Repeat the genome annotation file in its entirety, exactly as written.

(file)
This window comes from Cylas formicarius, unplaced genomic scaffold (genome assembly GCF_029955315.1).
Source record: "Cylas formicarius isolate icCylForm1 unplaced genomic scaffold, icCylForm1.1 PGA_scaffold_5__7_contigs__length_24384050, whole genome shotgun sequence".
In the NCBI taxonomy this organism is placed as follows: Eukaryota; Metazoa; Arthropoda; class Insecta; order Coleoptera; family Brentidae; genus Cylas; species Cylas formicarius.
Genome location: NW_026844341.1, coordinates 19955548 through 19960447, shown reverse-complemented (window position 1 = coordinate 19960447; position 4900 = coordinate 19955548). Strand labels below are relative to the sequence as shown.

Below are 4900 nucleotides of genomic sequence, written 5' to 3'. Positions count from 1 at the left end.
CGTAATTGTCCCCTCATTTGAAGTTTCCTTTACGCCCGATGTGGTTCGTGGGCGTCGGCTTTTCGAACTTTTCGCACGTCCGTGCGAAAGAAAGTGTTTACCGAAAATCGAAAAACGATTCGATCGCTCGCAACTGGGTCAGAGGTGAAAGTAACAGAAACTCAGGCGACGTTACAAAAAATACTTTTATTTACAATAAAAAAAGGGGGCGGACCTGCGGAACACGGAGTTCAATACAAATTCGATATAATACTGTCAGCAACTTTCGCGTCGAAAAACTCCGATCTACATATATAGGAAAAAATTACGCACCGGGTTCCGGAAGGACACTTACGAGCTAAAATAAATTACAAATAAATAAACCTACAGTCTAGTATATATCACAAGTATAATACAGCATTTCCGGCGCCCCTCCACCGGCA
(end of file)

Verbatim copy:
This window comes from Cylas formicarius, unplaced genomic scaffold (genome assembly GCF_029955315.1).
Source record: "Cylas formicarius isolate icCylForm1 unplaced genomic scaffold, icCylForm1.1 PGA_scaffold_5__7_contigs__length_24384050, whole genome shotgun sequence".
In the NCBI taxonomy this organism is placed as follows: Eukaryota; Metazoa; Arthropoda; class Insecta; order Coleoptera; family Brentidae; genus Cylas; species Cylas formicarius.
Genome location: NW_026844341.1, coordinates 19955548 through 19960447, shown reverse-complemented (window position 1 = coordinate 19960447; position 4900 = coordinate 19955548). Strand labels below are relative to the sequence as shown.

Below are 4900 nucleotides of genomic sequence, written 5' to 3'. Positions count from 1 at the left end.
CGTAATTGTCCCCTCATTTGAAGTTTCCTTTACGCCCGATGTGGTTCGTGGGCGTCGGCTTTTCGAACTTTTCGCACGTCCGTGCGAAAGAAAGTGTTTACCGAAAATCGAAAAACGATTCGATCGCTCGCAACTGGGTCAGAGGTGAAAGTAACAGAAACTCAGGCGACGTTACAAAAAATACTTTTATTTACAATAAAAAAAGGGGGCGGACCTGCGGAACACGGAGTTCAATACAAATTCGATATAATACTGTCAGCAACTTTCGCGTCGAAAAACTCCGATCTACATATATAGGAAAAAATTACGCACCGGGTTCCGGAAGGACACTTACGAGCTAAAATAAATTACAAATAAATAAACCTACAGTCTAGTATATATCACAAGTATAATACAGCATTTCCGGCGCCCCTCCACCGGCA